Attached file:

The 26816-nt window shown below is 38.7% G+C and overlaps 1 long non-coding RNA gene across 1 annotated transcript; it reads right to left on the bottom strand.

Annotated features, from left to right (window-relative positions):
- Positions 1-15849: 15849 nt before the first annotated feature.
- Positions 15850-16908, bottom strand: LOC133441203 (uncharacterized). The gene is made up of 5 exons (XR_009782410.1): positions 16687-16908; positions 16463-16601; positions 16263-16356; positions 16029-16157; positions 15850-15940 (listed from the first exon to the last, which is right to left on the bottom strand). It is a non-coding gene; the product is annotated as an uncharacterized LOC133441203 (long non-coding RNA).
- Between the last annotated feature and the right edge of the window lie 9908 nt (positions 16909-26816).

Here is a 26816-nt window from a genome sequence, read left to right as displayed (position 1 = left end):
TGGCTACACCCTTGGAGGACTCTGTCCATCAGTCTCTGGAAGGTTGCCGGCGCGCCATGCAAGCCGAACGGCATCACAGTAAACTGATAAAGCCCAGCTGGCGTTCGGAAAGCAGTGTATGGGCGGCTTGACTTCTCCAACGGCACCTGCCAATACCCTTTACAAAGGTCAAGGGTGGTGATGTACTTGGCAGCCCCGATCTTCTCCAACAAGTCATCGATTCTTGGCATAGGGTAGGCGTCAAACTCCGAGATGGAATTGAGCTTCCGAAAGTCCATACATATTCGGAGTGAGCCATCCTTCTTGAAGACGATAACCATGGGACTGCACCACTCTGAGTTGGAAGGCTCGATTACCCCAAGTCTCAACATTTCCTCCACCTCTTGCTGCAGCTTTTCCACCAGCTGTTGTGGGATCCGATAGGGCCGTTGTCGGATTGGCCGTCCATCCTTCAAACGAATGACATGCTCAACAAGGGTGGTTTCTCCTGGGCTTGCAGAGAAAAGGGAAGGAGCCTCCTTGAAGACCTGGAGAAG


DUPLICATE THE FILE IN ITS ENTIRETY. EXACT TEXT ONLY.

The 26816-nt window shown below is 38.7% G+C and overlaps 1 long non-coding RNA gene across 1 annotated transcript; it reads right to left on the bottom strand.

Annotated features, from left to right (window-relative positions):
- Positions 1-15849: 15849 nt before the first annotated feature.
- Positions 15850-16908, bottom strand: LOC133441203 (uncharacterized). The gene is made up of 5 exons (XR_009782410.1): positions 16687-16908; positions 16463-16601; positions 16263-16356; positions 16029-16157; positions 15850-15940 (listed from the first exon to the last, which is right to left on the bottom strand). It is a non-coding gene; the product is annotated as an uncharacterized LOC133441203 (long non-coding RNA).
- Between the last annotated feature and the right edge of the window lie 9908 nt (positions 16909-26816).

Here is a 26816-nt window from a genome sequence, read left to right as displayed (position 1 = left end):
TGGCTACACCCTTGGAGGACTCTGTCCATCAGTCTCTGGAAGGTTGCCGGCGCGCCATGCAAGCCGAACGGCATCACAGTAAACTGATAAAGCCCAGCTGGCGTTCGGAAAGCAGTGTATGGGCGGCTTGACTTCTCCAACGGCACCTGCCAATACCCTTTACAAAGGTCAAGGGTGGTGATGTACTTGGCAGCCCCGATCTTCTCCAACAAGTCATCGATTCTTGGCATAGGGTAGGCGTCAAACTCCGAGATGGAATTGAGCTTCCGAAAGTCCATACATATTCGGAGTGAGCCATCCTTCTTGAAGACGATAACCATGGGACTGCACCACTCTGAGTTGGAAGGCTCGATTACCCCAAGTCTCAACATTTCCTCCACCTCTTGCTGCAGCTTTTCCACCAGCTGTTGTGGGATCCGATAGGGCCGTTGTCGGATTGGCCGTCCATCCTTCAAACGAATGACATGCTCAACAAGGGTGGTTTCTCCTGGGCTTGCAGAGAAAAGGGAAGGAGCCTCCTTGAAGACCTGGAGAAG